Paying for college can be an incredible financial burden for families. It pays to do your research to find any help available when planning for this expensive endeavor. In our last blog, we discussed two tax credits to help college students and their families pay for college.  Here are three other tax benefits to help with the cost of obtaining a college education.

Scholarships and Fellowships Not Taxed

Scholarships and fellowships received by the college student are tax-free only if:

  • The student is pursuing a degree at an eligible educational institution.
  • The scholarship or fellowship is used to pay for “qualified education expenses.”

Qualified education expenses are:

  • Tuition and fees required to enroll or attend the eligible educational institution.
  • Required course-related expenses such as fees, books, supplies, and equipment.

Education expenses that do not qualify:

  • Room and board.
  • Travel.
  • Research.
  • Clerical help.
  • Equipment and other supplies that are not required for enrollment or attendance.

Student Loan Interest Deduction

If your modified adjusted gross income is less than $80,000 ($160,000 if filing a joint return), you can deduct the interest you paid on a qualified student loan.  The maximum deduction is $2,500.

A qualified student loan is a loan taken out to pay for qualified education expenses for you, your spouse, or your dependent. The expenses must have been incurred or paid within a reasonable period before or after the loan was obtained. Loans from a related person or an employer plan do not qualify.  

Qualified education expense for this purpose are:

  • Tuition and fees.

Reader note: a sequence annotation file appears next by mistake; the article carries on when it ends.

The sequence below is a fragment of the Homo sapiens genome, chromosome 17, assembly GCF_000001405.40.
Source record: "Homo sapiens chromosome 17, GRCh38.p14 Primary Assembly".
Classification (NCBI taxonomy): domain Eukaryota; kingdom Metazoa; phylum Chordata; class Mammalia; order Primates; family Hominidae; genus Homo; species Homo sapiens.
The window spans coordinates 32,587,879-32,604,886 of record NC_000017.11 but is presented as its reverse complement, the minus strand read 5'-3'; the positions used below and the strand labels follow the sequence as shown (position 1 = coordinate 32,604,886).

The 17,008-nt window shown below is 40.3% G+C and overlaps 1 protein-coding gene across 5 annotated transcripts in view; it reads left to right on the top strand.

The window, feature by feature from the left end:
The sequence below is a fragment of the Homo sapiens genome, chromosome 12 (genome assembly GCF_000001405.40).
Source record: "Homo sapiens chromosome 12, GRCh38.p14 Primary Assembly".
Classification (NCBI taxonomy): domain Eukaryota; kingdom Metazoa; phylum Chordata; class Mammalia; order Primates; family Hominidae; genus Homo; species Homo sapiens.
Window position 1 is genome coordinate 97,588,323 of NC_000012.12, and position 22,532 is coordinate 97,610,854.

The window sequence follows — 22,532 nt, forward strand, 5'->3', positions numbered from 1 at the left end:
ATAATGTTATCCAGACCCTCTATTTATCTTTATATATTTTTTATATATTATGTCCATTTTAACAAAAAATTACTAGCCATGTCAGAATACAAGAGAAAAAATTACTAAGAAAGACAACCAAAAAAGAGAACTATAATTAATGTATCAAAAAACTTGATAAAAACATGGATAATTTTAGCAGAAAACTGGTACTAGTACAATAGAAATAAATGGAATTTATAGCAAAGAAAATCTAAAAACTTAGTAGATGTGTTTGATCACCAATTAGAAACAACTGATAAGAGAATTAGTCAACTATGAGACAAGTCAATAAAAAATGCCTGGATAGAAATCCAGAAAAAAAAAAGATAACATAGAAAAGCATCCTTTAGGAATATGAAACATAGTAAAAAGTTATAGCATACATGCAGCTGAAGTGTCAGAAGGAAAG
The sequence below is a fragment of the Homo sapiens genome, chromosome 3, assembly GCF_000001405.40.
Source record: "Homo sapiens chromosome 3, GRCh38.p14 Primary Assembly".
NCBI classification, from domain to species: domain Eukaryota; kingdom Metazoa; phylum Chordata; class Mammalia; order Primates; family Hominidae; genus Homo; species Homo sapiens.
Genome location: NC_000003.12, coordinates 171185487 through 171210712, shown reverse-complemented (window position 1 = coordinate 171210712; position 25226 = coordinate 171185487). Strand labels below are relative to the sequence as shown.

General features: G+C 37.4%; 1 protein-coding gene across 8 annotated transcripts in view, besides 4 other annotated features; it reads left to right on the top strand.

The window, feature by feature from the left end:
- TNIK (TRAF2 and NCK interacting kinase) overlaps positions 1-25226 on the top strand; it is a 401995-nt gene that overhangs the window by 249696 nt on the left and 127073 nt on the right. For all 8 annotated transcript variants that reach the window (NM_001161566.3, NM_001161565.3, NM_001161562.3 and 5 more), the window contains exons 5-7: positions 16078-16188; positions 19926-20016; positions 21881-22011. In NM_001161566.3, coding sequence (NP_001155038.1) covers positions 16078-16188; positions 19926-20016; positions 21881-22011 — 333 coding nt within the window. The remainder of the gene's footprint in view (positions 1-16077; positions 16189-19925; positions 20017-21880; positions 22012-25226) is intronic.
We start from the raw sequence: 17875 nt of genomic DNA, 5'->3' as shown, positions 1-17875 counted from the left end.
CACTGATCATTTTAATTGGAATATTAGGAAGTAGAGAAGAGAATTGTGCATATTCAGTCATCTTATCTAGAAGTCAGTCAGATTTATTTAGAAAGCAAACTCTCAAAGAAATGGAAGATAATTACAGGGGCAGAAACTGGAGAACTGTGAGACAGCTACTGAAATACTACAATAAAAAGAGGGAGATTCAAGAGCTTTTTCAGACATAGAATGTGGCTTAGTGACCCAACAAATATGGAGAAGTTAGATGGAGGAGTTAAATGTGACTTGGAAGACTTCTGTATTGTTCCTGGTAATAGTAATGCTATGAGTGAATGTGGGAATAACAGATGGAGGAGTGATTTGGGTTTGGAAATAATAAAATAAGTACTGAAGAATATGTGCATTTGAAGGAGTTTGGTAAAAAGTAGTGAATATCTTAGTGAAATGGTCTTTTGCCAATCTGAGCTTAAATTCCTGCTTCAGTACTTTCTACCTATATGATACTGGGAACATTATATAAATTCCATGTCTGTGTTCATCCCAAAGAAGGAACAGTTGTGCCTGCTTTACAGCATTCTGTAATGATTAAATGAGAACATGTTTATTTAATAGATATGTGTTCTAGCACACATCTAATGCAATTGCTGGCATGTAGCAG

• Room and board.
    • If the student resides in housing other than that provided by the educational institution, the cost for room and board is limited to the amount determined by the institution for the academic period.  
  • Books, supplies, and equipment.
  • Other necessary expenses, such as transportation.

Employer-Provided Educational Assistance Excluded from Income

If the student’s employer has an educational assistance program, up to $5,250 of the benefits received are not taxable. Similar to the tax-free scholarships and fellowships, the funds can only be used for tuition, fees, books, supplies, and equipment that are required to enroll or attend the educational institution.  

Benefits received for the following expenses are not excluded from income:

  • Meals, lodging, or transportation.
  • Tools or supplies (other than textbooks) that the student can keep after completing the course(s).
  • Courses involving sports, games, or hobbies unless they:
    • Have a reasonable relationship to the employer’s business, or
    • Are required as part of the degree program.

It pays to do your research and find as much help as possible when it comes to paying for college for your children or yourself. Working with a qualified financial planner who has experience in this area is the best way to ensure you are receiving all the assistance available for your unique situation.


Judith Ackland has more than 26 years of experience in accountancy and financial planning, including seventeen years as a CFO of a diverse business. She started Crystal Financial in 2010 to help a wide array of individuals, families, and business owners better understand their finances and how good financial management could help them achieve their goals. Judith has an MA in Professional Accountancy from the University of Nebraska at Lincoln as well as a Certified Public Accountant Certificate and a Certified Financial Planner designation.

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